In his weekly column for National Review:
The great divorce revolution of the 1960s and 1970s has faded. The great cohabitation revolution has begun.
The divorce rate for married couples with children is almost back to the levels of the early 1960s, before the run-up that crested in the early 1980s. Considering the decades of social turbulence buffeting the institution of marriage between then and now, this is a notable restoration.
But it only means that marriage is unraveling in a different way. According to a new study by the Institute for American Values and the National Marriage Project at the University of Virginia, cohabitation has increased 14-fold since 1970. About 24 percent of children are born to cohabiting couples, more than are born to single mothers, while another 20 percent experience a cohabiting household at some time in their childhood.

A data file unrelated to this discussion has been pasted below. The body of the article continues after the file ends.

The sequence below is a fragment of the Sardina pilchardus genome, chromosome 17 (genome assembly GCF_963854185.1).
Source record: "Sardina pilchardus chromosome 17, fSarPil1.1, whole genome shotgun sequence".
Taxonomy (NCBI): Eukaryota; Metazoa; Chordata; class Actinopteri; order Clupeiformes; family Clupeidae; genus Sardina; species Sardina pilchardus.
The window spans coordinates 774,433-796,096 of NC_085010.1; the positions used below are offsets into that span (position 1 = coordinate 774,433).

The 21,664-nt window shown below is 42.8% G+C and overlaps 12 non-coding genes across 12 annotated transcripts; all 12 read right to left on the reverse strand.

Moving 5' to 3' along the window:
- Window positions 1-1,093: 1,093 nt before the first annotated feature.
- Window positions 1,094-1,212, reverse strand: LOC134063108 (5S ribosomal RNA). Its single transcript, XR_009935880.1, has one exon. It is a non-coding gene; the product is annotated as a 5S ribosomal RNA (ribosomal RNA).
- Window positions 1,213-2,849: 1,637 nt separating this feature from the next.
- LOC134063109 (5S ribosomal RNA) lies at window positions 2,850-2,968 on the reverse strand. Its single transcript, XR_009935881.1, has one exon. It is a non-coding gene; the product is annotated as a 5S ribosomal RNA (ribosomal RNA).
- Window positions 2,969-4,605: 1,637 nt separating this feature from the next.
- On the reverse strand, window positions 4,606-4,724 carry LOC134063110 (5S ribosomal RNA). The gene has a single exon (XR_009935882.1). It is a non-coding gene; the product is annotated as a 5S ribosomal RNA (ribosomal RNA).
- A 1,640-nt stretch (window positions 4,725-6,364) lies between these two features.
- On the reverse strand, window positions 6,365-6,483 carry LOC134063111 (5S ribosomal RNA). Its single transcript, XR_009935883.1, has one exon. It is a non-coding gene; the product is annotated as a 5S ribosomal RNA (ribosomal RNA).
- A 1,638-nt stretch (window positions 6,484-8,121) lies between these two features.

... We want to believe that all relationships, so long as they are loving and well-intentioned, are equal. It feels like an offense against 21st-century mores to say otherwise. Who are we to make invidious distinctions among loving adults? But there is simply no substitute for marriage, for the relative stability and commitment it provides, and for the environment it creates for children.